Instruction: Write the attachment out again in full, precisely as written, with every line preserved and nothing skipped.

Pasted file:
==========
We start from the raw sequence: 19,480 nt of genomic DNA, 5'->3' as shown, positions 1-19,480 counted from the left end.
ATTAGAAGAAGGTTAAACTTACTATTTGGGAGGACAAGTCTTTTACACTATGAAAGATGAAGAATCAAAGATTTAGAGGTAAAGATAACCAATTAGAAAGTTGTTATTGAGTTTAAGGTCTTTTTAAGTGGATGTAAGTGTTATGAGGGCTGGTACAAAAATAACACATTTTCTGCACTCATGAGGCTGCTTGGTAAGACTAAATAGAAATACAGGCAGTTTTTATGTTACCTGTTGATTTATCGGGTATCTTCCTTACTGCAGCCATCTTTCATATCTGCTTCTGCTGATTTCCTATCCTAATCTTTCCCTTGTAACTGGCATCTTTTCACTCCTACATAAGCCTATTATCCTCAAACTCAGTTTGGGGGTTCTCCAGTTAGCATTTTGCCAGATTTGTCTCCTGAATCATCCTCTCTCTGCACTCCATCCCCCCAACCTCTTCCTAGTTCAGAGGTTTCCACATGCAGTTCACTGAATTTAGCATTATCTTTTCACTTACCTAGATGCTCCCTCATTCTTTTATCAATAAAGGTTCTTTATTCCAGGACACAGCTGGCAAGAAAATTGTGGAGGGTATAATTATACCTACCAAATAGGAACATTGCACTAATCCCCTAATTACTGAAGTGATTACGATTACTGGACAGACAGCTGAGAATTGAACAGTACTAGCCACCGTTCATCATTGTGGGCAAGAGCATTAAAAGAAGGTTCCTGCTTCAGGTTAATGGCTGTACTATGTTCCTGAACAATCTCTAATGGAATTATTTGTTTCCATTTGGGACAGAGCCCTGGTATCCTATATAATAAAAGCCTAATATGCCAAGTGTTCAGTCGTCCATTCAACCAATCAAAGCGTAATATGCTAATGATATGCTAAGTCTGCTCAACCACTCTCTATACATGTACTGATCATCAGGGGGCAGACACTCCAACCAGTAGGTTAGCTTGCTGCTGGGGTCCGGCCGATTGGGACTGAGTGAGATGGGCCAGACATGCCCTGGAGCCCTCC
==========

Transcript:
We start from the raw sequence: 19,480 nt of genomic DNA, 5'->3' as shown, positions 1-19,480 counted from the left end.
ATTAGAAGAAGGTTAAACTTACTATTTGGGAGGACAAGTCTTTTACACTATGAAAGATGAAGAATCAAAGATTTAGAGGTAAAGATAACCAATTAGAAAGTTGTTATTGAGTTTAAGGTCTTTTTAAGTGGATGTAAGTGTTATGAGGGCTGGTACAAAAATAACACATTTTCTGCACTCATGAGGCTGCTTGGTAAGACTAAATAGAAATACAGGCAGTTTTTATGTTACCTGTTGATTTATCGGGTATCTTCCTTACTGCAGCCATCTTTCATATCTGCTTCTGCTGATTTCCTATCCTAATCTTTCCCTTGTAACTGGCATCTTTTCACTCCTACATAAGCCTATTATCCTCAAACTCAGTTTGGGGGTTCTCCAGTTAGCATTTTGCCAGATTTGTCTCCTGAATCATCCTCTCTCTGCACTCCATCCCCCCAACCTCTTCCTAGTTCAGAGGTTTCCACATGCAGTTCACTGAATTTAGCATTATCTTTTCACTTACCTAGATGCTCCCTCATTCTTTTATCAATAAAGGTTCTTTATTCCAGGACACAGCTGGCAAGAAAATTGTGGAGGGTATAATTATACCTACCAAATAGGAACATTGCACTAATCCCCTAATTACTGAAGTGATTACGATTACTGGACAGACAGCTGAGAATTGAACAGTACTAGCCACCGTTCATCATTGTGGGCAAGAGCATTAAAAGAAGGTTCCTGCTTCAGGTTAATGGCTGTACTATGTTCCTGAACAATCTCTAATGGAATTATTTGTTTCCATTTGGGACAGAGCCCTGGTATCCTATATAATAAAAGCCTAATATGCCAAGTGTTCAGTCGTCCATTCAACCAATCAAAGCGTAATATGCTAATGATATGCTAAGTCTGCTCAACCACTCTCTATACATGTACTGATCATCAGGGGGCAGACACTCCAACCAGTAGGTTAGCTTGCTGCTGGGGTCCGGCCGATTGGGACTGAGTGAGATGGGCCAGACATGCCCTGGAGCCCTCC